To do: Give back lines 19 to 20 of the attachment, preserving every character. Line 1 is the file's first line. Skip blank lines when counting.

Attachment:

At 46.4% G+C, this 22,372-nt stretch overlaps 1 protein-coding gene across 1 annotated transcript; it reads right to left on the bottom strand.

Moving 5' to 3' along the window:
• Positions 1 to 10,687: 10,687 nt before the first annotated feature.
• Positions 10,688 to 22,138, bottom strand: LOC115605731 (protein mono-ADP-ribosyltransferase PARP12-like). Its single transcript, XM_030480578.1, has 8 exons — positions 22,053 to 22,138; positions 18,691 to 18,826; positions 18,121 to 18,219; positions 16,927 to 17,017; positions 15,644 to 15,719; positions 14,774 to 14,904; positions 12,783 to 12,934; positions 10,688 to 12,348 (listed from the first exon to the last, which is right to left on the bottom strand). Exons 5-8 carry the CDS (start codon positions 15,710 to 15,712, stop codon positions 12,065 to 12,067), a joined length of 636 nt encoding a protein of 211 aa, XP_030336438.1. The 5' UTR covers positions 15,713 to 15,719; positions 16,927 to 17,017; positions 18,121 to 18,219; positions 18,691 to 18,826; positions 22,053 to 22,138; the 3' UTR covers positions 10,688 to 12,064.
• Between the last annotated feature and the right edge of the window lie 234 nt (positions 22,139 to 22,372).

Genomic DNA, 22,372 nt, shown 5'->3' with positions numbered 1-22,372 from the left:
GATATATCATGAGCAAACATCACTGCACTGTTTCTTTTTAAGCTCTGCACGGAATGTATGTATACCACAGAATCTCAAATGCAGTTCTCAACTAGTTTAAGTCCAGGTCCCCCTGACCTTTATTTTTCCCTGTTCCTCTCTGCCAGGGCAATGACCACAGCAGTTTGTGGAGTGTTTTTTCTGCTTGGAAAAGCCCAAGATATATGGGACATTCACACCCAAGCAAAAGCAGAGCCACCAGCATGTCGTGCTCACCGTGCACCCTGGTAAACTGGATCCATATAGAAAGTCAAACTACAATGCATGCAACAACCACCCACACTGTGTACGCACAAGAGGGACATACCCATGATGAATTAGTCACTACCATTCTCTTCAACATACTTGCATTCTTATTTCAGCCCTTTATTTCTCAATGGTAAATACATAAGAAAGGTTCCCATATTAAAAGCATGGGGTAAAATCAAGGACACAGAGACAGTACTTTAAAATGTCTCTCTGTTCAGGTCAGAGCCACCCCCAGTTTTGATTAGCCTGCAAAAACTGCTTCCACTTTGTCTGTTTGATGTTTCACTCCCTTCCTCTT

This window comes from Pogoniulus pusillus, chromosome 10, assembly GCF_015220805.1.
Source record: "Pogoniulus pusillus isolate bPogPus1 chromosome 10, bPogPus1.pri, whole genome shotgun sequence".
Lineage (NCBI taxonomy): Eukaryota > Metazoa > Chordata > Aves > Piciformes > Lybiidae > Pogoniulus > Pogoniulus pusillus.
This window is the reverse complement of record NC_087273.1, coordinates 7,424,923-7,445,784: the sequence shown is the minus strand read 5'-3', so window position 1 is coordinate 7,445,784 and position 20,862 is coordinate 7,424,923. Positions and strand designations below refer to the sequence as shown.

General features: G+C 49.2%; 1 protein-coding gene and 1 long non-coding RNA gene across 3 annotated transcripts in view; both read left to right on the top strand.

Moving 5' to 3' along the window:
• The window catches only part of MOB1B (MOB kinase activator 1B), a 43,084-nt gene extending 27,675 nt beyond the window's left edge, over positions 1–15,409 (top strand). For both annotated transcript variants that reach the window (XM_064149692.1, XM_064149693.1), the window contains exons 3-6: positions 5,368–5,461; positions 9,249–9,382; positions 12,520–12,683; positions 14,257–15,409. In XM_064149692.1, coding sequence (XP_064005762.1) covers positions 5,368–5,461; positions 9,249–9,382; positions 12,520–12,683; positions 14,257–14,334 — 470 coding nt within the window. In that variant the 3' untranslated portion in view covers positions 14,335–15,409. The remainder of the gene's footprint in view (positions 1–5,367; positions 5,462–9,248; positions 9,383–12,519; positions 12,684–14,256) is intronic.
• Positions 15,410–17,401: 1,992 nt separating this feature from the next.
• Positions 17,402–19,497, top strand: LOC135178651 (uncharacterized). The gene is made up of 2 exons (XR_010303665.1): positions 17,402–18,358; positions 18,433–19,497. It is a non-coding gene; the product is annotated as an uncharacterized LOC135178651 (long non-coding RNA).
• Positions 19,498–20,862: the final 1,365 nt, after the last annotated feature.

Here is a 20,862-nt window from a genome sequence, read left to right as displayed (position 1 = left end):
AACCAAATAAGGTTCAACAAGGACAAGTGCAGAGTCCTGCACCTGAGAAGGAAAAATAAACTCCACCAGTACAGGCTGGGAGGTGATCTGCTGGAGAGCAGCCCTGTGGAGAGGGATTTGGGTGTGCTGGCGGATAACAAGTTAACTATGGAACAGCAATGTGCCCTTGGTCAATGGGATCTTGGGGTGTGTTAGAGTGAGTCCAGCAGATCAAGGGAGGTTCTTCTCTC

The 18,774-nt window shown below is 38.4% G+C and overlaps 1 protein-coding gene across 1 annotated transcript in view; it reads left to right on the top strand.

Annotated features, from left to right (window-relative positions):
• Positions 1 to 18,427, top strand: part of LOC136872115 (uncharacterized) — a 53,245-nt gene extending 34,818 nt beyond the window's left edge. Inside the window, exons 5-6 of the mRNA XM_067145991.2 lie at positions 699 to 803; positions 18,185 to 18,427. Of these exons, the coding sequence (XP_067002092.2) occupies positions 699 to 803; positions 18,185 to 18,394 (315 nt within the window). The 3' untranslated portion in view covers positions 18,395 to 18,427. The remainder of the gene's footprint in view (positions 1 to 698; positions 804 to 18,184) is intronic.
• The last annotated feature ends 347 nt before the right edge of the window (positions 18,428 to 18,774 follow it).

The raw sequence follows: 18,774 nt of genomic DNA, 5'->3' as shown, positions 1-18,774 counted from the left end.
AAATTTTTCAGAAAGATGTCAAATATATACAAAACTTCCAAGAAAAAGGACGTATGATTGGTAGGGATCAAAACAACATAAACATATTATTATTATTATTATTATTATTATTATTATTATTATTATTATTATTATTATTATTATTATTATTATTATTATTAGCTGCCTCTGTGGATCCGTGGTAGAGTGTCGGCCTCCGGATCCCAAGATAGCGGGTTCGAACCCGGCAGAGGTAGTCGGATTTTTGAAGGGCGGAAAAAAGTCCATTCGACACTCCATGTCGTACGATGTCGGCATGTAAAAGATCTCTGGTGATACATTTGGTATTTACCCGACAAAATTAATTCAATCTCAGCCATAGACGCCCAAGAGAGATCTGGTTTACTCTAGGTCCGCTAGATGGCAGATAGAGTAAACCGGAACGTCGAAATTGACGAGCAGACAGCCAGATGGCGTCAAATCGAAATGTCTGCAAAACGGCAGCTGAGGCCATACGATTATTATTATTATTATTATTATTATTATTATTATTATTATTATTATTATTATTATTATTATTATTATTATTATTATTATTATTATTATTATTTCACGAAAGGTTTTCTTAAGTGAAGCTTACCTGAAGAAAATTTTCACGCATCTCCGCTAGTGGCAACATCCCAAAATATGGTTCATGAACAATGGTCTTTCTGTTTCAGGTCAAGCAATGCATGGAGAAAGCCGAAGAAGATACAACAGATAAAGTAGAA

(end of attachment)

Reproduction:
AACCAAATAAGGTTCAACAAGGACAAGTGCAGAGTCCTGCACCTGAGAAGGAAAAATAAACTCCACCAGTACAGGCTGGGAGGTGATCTGCTGGAGAGCAGCCCTGTGGAGAGGGATTTGGGTGTGCTGGCGGATAACAAGTTAACTATGGAACAGCAATGTGCCCTTGGTCAATGGGATCTTGGGGTGTGTTAGAGTGAGTCCAGCAGATCAAGGGAGGTTCTTCTCTC

The 18,774-nt window shown below is 38.4% G+C and overlaps 1 protein-coding gene across 1 annotated transcript in view; it reads left to right on the top strand.